A Love Affair

Posted by on September 8th, 2010 at 7:19 PM

This’s what happens when you spend far too many hours perusing comics. Here’s Zits for Sunday, August 29.

(If the image is too small to read—which, for most of us, it is—the recommended procedure is to click on the image and it enlarges. For some inexplicable and presumably temporary reason, when you do that here, you and the picture are merely transported to another plane, where the picture resides more-or-less alone, same size as before; but if you click on it again, there, it’ll get much larger—large enough, usually, to read. Try it: you’ll like it.)

When I saw these two panels of Jeremy’s choked and dying room, I thought the pictures looked familiar. So I pawed through my file and found this daily from several weeks ago (the probable setup for the Sunday):

Ha! Yes, it’s exactly the same picture as the first panel in the Sunday strip above. Jeremy’s mom’s facial expression has changed, but not much else. And the second Sunday panel is, perforce, a repeat of the first. Wonderful. The canned spray paint is a nicely uproarious touch.

How did I happen to have that daily strip handy? Because I’ve been clipping Zits for some weeks now, filing examples of Jim Borgman’s superior artistry—that is, his apparent delight in drawing, in sheer picture-making. Nothing else explains his frequent forays into elaborate drawings.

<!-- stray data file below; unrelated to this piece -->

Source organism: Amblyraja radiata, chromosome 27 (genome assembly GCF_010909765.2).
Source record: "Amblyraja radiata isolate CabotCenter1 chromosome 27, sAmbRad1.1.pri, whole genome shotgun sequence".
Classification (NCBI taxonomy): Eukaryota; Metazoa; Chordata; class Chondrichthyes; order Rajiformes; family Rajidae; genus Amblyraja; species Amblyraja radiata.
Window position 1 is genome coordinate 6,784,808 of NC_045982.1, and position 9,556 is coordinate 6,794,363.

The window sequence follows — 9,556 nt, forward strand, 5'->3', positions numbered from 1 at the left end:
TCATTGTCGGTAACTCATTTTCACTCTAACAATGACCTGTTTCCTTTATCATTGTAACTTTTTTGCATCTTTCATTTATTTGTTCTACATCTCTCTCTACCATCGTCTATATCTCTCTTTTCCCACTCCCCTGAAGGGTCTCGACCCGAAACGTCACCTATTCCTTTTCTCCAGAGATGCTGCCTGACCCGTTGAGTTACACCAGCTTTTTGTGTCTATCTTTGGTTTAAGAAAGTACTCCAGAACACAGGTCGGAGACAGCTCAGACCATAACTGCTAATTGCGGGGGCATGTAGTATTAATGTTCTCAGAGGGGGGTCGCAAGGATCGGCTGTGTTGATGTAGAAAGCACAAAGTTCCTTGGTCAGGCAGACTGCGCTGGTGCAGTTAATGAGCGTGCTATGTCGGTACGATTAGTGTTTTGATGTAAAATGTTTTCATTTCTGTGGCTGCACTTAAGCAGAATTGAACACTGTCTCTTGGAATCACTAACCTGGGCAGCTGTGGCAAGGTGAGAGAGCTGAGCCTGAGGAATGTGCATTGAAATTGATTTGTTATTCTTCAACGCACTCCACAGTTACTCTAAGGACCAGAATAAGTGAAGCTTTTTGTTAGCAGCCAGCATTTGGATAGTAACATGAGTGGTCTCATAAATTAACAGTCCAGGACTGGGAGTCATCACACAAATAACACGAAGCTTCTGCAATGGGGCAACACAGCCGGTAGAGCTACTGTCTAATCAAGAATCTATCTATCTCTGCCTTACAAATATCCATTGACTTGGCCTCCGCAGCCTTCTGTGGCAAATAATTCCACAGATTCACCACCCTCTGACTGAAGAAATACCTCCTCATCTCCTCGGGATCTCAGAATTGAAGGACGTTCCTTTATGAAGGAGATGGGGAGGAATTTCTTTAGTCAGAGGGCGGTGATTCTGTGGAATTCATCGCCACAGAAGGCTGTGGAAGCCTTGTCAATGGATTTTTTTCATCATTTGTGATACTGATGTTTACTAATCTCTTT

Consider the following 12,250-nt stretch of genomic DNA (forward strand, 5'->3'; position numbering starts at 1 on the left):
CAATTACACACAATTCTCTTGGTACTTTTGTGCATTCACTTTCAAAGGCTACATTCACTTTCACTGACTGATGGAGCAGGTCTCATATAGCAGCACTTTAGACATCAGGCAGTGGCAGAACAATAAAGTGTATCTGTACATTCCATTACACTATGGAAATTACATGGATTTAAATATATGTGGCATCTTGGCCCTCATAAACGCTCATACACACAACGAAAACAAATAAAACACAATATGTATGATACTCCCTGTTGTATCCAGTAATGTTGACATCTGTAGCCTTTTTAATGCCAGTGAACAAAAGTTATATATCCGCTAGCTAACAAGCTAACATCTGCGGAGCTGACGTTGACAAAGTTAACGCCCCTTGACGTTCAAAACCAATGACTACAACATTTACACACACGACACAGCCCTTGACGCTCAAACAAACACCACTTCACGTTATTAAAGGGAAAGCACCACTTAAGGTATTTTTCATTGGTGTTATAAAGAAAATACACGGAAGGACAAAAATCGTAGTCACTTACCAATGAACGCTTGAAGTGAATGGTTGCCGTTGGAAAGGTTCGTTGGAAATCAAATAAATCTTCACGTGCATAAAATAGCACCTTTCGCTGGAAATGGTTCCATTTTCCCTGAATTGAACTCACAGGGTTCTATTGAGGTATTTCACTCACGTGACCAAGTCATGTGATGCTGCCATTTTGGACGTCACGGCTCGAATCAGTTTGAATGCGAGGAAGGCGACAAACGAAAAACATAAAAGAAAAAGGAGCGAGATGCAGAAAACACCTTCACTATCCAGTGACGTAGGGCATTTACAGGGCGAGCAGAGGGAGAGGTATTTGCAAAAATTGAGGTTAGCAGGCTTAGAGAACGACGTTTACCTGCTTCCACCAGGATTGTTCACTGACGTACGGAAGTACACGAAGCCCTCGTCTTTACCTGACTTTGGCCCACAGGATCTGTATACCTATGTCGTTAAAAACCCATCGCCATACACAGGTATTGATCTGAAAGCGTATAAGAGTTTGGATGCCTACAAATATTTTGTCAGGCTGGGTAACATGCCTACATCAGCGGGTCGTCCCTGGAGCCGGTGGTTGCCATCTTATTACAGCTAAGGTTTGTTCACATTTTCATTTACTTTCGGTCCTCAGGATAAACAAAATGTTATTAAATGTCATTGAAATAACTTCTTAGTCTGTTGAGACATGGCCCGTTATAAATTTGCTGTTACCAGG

Here are a couple more instances:

All of which proves that Borgman loves to draw. Only someone who loves to draw sets himself tasks like those represented by these strips. No surprise: you don’t choose an occupation that requires you to draw every day, day after day, unless you love drawing. Borgman clearly does.

And that, his love of drawing, is what I want to emphasize with even the duplications that I started with. Drawing Jeremy’s room just once is an act of love; if Borgman actually drew the two subsequent renderings of the same tableau, then he’s in the grip of some sort of obsession, not love. And I don’t think he is.

One final thought: the last of our examples, in which Jeremy’s mother is depicted in a progressive sequence of lively action, is the sort of drawing that leaps off the funnies page and strikes the reader right in the eyes. This one leaps (1) because of the use of solid black (which always attracts attention) and (2) because the picture itself is unusual: it’s a long horizontal panel, and it’s full of activity by an identical character.

We’ll look in on other instances of the “attention-getting” function of comic strip art from time to time. By way of celebration.

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